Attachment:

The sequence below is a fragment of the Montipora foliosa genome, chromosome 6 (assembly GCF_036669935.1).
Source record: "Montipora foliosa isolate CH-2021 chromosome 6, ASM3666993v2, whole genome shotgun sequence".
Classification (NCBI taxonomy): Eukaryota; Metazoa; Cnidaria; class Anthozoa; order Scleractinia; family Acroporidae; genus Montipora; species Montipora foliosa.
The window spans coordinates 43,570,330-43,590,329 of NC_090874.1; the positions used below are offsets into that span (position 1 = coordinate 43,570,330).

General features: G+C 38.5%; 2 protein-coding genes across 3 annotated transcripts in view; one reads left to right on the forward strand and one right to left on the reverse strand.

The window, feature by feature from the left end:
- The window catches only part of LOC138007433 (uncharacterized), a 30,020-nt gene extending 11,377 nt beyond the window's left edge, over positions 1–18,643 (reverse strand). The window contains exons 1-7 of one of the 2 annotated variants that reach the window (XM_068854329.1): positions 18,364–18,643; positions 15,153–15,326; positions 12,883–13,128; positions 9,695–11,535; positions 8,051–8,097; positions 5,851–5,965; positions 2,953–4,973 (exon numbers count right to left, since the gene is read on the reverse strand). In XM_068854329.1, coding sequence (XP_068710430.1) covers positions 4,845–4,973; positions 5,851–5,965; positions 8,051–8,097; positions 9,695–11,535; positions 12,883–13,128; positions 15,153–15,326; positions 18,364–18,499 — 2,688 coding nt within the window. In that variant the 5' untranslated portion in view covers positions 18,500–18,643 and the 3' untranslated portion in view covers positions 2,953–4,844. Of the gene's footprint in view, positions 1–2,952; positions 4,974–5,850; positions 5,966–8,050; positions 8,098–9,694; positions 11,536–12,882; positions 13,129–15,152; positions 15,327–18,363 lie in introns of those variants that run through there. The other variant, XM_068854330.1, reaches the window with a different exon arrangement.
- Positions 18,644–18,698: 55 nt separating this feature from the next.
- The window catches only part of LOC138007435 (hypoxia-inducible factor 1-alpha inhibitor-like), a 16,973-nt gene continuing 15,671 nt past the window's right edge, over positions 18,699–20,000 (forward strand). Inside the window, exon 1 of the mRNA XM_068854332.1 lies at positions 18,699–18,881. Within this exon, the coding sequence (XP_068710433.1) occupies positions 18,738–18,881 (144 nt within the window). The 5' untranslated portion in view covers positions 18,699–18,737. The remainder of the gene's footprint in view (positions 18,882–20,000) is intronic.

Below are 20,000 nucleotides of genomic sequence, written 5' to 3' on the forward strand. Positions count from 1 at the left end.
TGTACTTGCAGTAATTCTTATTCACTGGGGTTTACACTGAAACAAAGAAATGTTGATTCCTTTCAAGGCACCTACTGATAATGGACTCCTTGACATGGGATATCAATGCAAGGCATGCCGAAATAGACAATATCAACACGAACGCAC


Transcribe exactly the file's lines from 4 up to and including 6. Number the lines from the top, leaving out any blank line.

The window spans coordinates 43,570,330-43,590,329 of NC_090874.1; the positions used below are offsets into that span (position 1 = coordinate 43,570,330).

General features: G+C 38.5%; 2 protein-coding genes across 3 annotated transcripts in view; one reads left to right on the forward strand and one right to left on the reverse strand.

The window, feature by feature from the left end: